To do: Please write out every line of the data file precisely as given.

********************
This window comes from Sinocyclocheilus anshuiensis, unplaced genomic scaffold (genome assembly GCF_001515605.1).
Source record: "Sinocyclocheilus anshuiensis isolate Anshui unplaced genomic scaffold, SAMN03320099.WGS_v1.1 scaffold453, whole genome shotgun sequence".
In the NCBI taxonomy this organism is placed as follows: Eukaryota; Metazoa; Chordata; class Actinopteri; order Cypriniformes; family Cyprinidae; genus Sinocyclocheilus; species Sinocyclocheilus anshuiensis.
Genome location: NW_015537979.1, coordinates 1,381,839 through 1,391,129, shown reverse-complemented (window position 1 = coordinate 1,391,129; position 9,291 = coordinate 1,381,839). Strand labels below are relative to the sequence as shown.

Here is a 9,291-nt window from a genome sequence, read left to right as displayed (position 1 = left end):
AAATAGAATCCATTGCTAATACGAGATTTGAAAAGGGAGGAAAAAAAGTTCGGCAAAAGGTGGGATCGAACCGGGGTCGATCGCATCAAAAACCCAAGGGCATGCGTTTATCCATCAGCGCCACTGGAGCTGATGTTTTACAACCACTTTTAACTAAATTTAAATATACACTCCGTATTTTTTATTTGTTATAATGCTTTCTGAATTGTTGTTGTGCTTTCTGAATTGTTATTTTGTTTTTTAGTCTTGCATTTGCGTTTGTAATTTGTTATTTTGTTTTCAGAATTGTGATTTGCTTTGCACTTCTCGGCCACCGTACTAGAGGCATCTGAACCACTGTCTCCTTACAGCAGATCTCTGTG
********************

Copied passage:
This window comes from Sinocyclocheilus anshuiensis, unplaced genomic scaffold (genome assembly GCF_001515605.1).
Source record: "Sinocyclocheilus anshuiensis isolate Anshui unplaced genomic scaffold, SAMN03320099.WGS_v1.1 scaffold453, whole genome shotgun sequence".
In the NCBI taxonomy this organism is placed as follows: Eukaryota; Metazoa; Chordata; class Actinopteri; order Cypriniformes; family Cyprinidae; genus Sinocyclocheilus; species Sinocyclocheilus anshuiensis.
Genome location: NW_015537979.1, coordinates 1,381,839 through 1,391,129, shown reverse-complemented (window position 1 = coordinate 1,391,129; position 9,291 = coordinate 1,381,839). Strand labels below are relative to the sequence as shown.

Here is a 9,291-nt window from a genome sequence, read left to right as displayed (position 1 = left end):
AAATAGAATCCATTGCTAATACGAGATTTGAAAAGGGAGGAAAAAAAGTTCGGCAAAAGGTGGGATCGAACCGGGGTCGATCGCATCAAAAACCCAAGGGCATGCGTTTATCCATCAGCGCCACTGGAGCTGATGTTTTACAACCACTTTTAACTAAATTTAAATATACACTCCGTATTTTTTATTTGTTATAATGCTTTCTGAATTGTTGTTGTGCTTTCTGAATTGTTATTTTGTTTTTTAGTCTTGCATTTGCGTTTGTAATTTGTTATTTTGTTTTCAGAATTGTGATTTGCTTTGCACTTCTCGGCCACCGTACTAGAGGCATCTGAACCACTGTCTCCTTACAGCAGATCTCTGTG